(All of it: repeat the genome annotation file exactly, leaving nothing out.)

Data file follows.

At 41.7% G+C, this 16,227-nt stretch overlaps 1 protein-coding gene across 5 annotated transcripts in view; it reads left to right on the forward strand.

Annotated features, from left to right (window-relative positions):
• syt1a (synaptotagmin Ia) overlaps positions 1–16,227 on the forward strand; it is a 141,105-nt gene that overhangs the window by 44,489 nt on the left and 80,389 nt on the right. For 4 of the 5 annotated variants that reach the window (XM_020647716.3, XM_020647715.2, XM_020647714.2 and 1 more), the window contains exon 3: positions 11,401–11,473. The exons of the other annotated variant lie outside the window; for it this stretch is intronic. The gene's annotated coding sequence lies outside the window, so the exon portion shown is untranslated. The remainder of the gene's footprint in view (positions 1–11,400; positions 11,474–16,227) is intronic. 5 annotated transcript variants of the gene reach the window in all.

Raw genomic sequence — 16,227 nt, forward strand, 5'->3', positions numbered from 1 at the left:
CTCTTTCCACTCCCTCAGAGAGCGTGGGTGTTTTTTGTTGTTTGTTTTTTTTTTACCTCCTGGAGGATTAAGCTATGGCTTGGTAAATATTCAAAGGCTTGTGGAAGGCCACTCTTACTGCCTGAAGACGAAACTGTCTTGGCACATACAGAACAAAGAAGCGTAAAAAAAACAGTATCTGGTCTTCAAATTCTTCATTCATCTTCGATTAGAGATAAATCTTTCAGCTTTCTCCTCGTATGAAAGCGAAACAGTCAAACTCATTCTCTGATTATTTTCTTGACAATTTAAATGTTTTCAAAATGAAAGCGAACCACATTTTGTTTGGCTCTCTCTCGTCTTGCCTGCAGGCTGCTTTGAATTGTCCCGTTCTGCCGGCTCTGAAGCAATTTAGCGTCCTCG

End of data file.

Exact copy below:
At 41.7% G+C, this 16,227-nt stretch overlaps 1 protein-coding gene across 5 annotated transcripts in view; it reads left to right on the forward strand.

Annotated features, from left to right (window-relative positions):
• syt1a (synaptotagmin Ia) overlaps positions 1–16,227 on the forward strand; it is a 141,105-nt gene that overhangs the window by 44,489 nt on the left and 80,389 nt on the right. For 4 of the 5 annotated variants that reach the window (XM_020647716.3, XM_020647715.2, XM_020647714.2 and 1 more), the window contains exon 3: positions 11,401–11,473. The exons of the other annotated variant lie outside the window; for it this stretch is intronic. The gene's annotated coding sequence lies outside the window, so the exon portion shown is untranslated. The remainder of the gene's footprint in view (positions 1–11,400; positions 11,474–16,227) is intronic. 5 annotated transcript variants of the gene reach the window in all.

Raw genomic sequence — 16,227 nt, forward strand, 5'->3', positions numbered from 1 at the left:
CTCTTTCCACTCCCTCAGAGAGCGTGGGTGTTTTTTGTTGTTTGTTTTTTTTTTACCTCCTGGAGGATTAAGCTATGGCTTGGTAAATATTCAAAGGCTTGTGGAAGGCCACTCTTACTGCCTGAAGACGAAACTGTCTTGGCACATACAGAACAAAGAAGCGTAAAAAAAACAGTATCTGGTCTTCAAATTCTTCATTCATCTTCGATTAGAGATAAATCTTTCAGCTTTCTCCTCGTATGAAAGCGAAACAGTCAAACTCATTCTCTGATTATTTTCTTGACAATTTAAATGTTTTCAAAATGAAAGCGAACCACATTTTGTTTGGCTCTCTCTCGTCTTGCCTGCAGGCTGCTTTGAATTGTCCCGTTCTGCCGGCTCTGAAGCAATTTAGCGTCCTCG